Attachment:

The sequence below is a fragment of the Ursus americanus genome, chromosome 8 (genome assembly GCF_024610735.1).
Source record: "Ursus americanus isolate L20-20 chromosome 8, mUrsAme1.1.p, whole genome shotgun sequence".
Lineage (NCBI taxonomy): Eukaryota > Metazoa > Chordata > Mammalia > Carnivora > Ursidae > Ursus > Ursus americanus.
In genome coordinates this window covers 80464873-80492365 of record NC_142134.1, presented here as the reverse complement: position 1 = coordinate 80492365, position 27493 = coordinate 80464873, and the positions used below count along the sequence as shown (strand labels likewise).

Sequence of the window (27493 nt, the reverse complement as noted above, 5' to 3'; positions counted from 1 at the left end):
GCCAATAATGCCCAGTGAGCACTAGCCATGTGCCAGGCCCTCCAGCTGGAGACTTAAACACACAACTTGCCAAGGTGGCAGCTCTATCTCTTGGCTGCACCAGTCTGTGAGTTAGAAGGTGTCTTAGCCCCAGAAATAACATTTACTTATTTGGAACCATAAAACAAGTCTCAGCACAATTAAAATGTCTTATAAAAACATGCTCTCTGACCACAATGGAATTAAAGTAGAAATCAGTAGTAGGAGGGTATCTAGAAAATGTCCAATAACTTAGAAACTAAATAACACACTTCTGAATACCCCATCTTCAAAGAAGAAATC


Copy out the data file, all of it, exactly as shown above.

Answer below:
The sequence below is a fragment of the Ursus americanus genome, chromosome 8 (genome assembly GCF_024610735.1).
Source record: "Ursus americanus isolate L20-20 chromosome 8, mUrsAme1.1.p, whole genome shotgun sequence".
Lineage (NCBI taxonomy): Eukaryota > Metazoa > Chordata > Mammalia > Carnivora > Ursidae > Ursus > Ursus americanus.
In genome coordinates this window covers 80464873-80492365 of record NC_142134.1, presented here as the reverse complement: position 1 = coordinate 80492365, position 27493 = coordinate 80464873, and the positions used below count along the sequence as shown (strand labels likewise).

Sequence of the window (27493 nt, the reverse complement as noted above, 5' to 3'; positions counted from 1 at the left end):
GCCAATAATGCCCAGTGAGCACTAGCCATGTGCCAGGCCCTCCAGCTGGAGACTTAAACACACAACTTGCCAAGGTGGCAGCTCTATCTCTTGGCTGCACCAGTCTGTGAGTTAGAAGGTGTCTTAGCCCCAGAAATAACATTTACTTATTTGGAACCATAAAACAAGTCTCAGCACAATTAAAATGTCTTATAAAAACATGCTCTCTGACCACAATGGAATTAAAGTAGAAATCAGTAGTAGGAGGGTATCTAGAAAATGTCCAATAACTTAGAAACTAAATAACACACTTCTGAATACCCCATCTTCAAAGAAGAAATC